Asian elephants are one of four mammals (humans, great apes–other than gorillas, bottlenose dolphins) to demonstrate self recognition in “mirror and mark” tests. In a classical 1930’s test of cooperative capabilities originally designed for chimpanzees, a report published in the April 28, 2011 issue of Nature, vol. 472, indicates Asian elephants are able to learn to work with a partner to perform a shared task. “A single rope was threaded through a platform baited with food. Pulling one end with its trunk resulted in the elephant getting the rope but not the platform. It took two elephants pulling together to succeed.” When the two animals were not released together, one animal had to wait for their partner. If the test partner had no access to the rope, the test subject learned not to pull at all. While the experiments were not as informative as those originally performed with chimpanzees, they did indicate the elephants were similar to chimpanzees and humans in that they may understand the role of the partner in a cooperative task.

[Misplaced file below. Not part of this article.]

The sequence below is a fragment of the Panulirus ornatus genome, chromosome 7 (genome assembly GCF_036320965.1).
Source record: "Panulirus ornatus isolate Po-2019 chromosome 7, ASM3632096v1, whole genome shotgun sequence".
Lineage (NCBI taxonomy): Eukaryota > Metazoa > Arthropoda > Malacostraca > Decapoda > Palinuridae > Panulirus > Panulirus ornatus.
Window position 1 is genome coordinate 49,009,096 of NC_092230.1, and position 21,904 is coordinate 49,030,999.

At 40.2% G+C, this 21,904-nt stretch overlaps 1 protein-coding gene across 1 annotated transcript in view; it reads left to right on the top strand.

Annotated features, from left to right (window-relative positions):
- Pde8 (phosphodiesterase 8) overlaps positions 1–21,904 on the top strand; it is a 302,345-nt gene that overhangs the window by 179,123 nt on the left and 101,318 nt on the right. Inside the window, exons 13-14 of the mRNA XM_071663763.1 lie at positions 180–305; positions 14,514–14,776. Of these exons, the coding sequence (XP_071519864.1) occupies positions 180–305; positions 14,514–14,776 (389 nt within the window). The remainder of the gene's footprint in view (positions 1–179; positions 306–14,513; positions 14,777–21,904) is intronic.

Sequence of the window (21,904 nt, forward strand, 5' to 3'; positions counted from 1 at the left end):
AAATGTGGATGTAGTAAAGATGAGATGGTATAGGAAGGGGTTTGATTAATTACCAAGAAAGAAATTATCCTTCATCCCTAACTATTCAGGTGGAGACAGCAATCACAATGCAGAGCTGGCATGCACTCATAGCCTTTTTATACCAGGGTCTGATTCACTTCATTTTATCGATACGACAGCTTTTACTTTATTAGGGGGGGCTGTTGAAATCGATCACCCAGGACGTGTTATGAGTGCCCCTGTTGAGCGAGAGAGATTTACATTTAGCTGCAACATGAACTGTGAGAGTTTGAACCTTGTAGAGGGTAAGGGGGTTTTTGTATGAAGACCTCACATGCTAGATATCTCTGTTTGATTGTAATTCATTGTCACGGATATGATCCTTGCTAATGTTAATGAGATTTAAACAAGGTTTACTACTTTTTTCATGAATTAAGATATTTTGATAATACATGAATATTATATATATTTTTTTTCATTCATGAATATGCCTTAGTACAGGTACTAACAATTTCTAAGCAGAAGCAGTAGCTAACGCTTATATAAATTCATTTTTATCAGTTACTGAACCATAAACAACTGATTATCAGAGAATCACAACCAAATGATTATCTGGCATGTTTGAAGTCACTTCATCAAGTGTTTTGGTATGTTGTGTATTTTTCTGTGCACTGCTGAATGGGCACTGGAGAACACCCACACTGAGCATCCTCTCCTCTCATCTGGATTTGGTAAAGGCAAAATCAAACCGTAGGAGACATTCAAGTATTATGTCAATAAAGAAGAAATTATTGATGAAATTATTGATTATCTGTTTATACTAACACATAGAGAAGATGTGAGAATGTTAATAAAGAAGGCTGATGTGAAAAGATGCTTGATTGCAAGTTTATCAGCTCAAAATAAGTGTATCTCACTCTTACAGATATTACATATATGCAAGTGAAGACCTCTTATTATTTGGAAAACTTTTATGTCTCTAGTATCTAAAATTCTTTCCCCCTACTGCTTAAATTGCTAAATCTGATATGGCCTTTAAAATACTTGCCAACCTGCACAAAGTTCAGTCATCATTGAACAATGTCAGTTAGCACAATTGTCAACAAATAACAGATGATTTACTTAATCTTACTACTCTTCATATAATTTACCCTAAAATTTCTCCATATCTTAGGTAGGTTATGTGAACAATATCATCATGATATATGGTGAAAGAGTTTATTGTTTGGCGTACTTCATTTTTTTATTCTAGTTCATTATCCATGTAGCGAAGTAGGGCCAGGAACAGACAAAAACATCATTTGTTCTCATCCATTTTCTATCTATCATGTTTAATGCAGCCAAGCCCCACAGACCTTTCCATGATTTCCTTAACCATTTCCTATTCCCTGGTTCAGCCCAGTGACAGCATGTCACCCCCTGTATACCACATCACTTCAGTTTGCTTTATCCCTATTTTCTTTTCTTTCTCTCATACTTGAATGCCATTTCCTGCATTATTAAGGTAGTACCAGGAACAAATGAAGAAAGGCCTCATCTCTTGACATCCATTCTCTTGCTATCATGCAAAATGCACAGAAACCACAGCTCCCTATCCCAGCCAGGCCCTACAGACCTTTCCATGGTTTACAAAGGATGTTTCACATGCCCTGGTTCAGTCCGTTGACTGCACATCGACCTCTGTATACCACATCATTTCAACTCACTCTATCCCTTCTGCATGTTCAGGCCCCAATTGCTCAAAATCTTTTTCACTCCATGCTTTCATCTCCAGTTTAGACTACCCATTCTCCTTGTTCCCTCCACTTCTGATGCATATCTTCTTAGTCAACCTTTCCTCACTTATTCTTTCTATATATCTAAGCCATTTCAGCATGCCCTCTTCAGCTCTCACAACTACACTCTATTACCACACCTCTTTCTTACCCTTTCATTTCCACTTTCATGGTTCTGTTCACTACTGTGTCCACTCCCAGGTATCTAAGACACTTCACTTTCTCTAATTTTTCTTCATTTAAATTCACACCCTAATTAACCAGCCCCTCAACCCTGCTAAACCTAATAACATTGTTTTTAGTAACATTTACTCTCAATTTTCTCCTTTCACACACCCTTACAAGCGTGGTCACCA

The study of the Asian elephants was conducted by Joshua M. Plotnik, Richard Lair, Wirot Suphachoksahakun, and Frans B. M. de Waal.
April 28, 2011 — San Francisco
Background: In Beyond Animal, Ego and Time, Chapter 6: Human Uniqueness identifies many shared characteristics between animals and Homo sapiens. This article documents yet another shared characteristic that was produced by convergent evolution.
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